5 non-health tech stories you should care about this week

See the best and worst from Mobile World Congress, plus new Microsoft security features and thoughts on the Apple encryption battle.

Fourth (and last) day of Mobile World Congress in Barcelona

It’s been a big week in the world of technology outside of healthcare, particularly with the Mobile World Congress happening in Barcelona, Spain.

It’s time once again to take a look at five interesting general technology stories from the last seven days that people in healthcare should pay attention to. These issues could have an impact on health tech in the future.

1. “The 10 coolest things we saw at Mobile World Congress” (Mashable)

The Cat S60 is not your typical smartphone. The rugged phone isn’t exactly attractive compare to the GS7 or G5, but it does pack a FLIR thermal camera. Pointing the thermal camera at things literally shows you how hot or cold it is, like it does with the FLIR One camera attachment. And you can take thermal images from 100 feet away.

2. “Microsoft strengthens security tools for Azure, Office 365” (InfoWeek)

The company announced security features for its cloud offerings, including Microsoft Azure, Office 365, and SharePoint Online. Along with enhanced security management and reporting capabilities, Microsoft integrated identity protection and threat visualization tools to provide real-time insights and predictive intelligence.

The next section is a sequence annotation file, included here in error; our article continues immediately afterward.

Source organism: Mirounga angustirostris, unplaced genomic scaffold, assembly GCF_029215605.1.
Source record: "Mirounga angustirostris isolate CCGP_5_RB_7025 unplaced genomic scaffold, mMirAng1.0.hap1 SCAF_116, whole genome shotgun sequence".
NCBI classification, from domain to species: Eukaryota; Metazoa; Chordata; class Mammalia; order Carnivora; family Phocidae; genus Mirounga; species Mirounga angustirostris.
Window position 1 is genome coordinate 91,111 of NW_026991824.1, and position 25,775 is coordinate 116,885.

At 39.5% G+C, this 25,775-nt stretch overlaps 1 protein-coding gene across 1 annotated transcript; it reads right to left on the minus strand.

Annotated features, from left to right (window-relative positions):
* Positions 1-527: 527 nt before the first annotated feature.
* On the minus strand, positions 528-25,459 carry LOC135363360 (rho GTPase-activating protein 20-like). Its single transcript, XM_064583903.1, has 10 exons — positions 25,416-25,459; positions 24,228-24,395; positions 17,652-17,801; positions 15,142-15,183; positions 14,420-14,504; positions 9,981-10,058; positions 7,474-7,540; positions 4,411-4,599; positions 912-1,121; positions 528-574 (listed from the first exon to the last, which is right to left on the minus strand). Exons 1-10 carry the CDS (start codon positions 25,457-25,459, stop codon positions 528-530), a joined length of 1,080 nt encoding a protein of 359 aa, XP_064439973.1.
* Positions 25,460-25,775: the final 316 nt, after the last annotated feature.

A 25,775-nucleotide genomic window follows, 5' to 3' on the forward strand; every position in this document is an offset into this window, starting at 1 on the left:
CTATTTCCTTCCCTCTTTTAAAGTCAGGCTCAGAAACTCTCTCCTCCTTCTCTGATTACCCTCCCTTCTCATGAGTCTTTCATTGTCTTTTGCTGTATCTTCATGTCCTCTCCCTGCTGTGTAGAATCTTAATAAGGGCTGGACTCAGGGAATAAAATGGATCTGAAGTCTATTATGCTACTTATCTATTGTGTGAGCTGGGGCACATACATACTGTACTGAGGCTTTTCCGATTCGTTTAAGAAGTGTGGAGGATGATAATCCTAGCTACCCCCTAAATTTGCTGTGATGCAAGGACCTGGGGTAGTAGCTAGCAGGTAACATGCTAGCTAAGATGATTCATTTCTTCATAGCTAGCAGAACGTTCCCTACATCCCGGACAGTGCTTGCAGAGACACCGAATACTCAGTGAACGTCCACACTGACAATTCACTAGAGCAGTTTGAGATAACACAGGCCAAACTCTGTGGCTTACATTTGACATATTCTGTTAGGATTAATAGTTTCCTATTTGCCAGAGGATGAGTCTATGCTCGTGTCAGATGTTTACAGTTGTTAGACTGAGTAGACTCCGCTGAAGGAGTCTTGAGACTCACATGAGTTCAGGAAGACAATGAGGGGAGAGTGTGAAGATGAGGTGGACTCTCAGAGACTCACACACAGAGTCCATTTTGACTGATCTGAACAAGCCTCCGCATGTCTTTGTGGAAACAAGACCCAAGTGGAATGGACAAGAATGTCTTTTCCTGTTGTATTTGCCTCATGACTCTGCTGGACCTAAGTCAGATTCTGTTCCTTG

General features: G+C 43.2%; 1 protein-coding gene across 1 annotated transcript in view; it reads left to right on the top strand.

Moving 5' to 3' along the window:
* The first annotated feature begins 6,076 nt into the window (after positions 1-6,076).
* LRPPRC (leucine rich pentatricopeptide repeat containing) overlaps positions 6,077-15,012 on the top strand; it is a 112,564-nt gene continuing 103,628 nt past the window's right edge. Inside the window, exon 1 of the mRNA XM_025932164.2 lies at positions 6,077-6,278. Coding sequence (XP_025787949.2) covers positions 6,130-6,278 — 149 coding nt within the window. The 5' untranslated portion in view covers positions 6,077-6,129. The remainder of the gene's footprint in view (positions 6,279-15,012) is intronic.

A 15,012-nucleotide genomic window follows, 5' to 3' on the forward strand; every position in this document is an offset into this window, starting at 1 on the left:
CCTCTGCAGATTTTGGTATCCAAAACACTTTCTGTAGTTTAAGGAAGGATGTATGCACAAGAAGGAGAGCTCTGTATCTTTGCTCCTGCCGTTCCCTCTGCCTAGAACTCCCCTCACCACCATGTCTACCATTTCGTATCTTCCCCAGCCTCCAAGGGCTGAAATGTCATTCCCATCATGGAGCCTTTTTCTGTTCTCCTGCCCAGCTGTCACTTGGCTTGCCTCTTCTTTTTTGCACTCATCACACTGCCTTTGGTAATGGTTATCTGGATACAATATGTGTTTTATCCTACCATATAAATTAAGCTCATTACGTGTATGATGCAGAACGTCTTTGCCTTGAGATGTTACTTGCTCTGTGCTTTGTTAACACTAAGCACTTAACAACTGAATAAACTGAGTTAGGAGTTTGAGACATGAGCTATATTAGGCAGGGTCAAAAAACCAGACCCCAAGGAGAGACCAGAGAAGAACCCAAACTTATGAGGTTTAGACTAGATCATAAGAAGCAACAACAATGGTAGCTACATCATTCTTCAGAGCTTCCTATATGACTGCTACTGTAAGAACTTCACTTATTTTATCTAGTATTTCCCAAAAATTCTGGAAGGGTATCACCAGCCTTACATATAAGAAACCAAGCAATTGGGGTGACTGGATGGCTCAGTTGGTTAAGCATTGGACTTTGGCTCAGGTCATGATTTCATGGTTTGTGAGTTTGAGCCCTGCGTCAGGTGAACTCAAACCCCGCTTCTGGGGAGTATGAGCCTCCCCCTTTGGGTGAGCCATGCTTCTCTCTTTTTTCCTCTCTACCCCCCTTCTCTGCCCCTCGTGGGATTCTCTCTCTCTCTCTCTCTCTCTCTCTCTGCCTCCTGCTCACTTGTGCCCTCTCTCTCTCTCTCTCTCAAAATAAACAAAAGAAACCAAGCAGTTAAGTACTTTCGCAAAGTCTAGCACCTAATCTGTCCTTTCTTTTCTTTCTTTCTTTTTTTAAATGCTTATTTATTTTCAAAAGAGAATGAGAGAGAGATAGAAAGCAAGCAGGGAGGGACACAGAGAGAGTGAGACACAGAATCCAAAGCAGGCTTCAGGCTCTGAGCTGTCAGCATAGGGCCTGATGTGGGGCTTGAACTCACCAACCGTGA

3. “Box’s Aaron Levie Defends Encryption as Central to the Digital Age” (Recode)

Box’s Aaron Levie — who has already voiced his support for Apple in its fight with the government over unlocking an iPhone — offered a nuanced defense of the value of encryption today.

Levie says the horrible mass murder in San Bernardino weighs on everyone, and acknowledges law enforcement has a difficult job. But as more people and companies rely on digital platforms to communicate, work together and do business, the devices we carry need to be trustworthy.

3. “Mobile Apps Upend Google Search” (The Wall Street Journal)

Not long ago, a search was a word or phrase typed into a personal computer that returned links to websites containing those keywords. Today, with more than half of U.S. searches coming from mobile devices, a search can be a spoken command, or an alert sent, unbidden, to a phone. The answers come from apps, email inboxes and digital calendars, as well as websites.

Search-engine optimization now is less about stuffing a website with keywords and more about opening apps to Google’s computers, or regularly feeding them detailed product information, prices and photos.

5. “9 worst Internet of Things junk at Mobile World Congress” (The Next Web)

Have a fat dog and don’t know how to make it lose weight? Don’t worry about your own fitness, get the Petfit tracker to track your dog’s steps and pit it against your friends!

Fun note, though: it’s not water resistant, so if your dog jumps in a lake there’s no more fitness tracking.

Photo: Flickr user Jordi Boixareu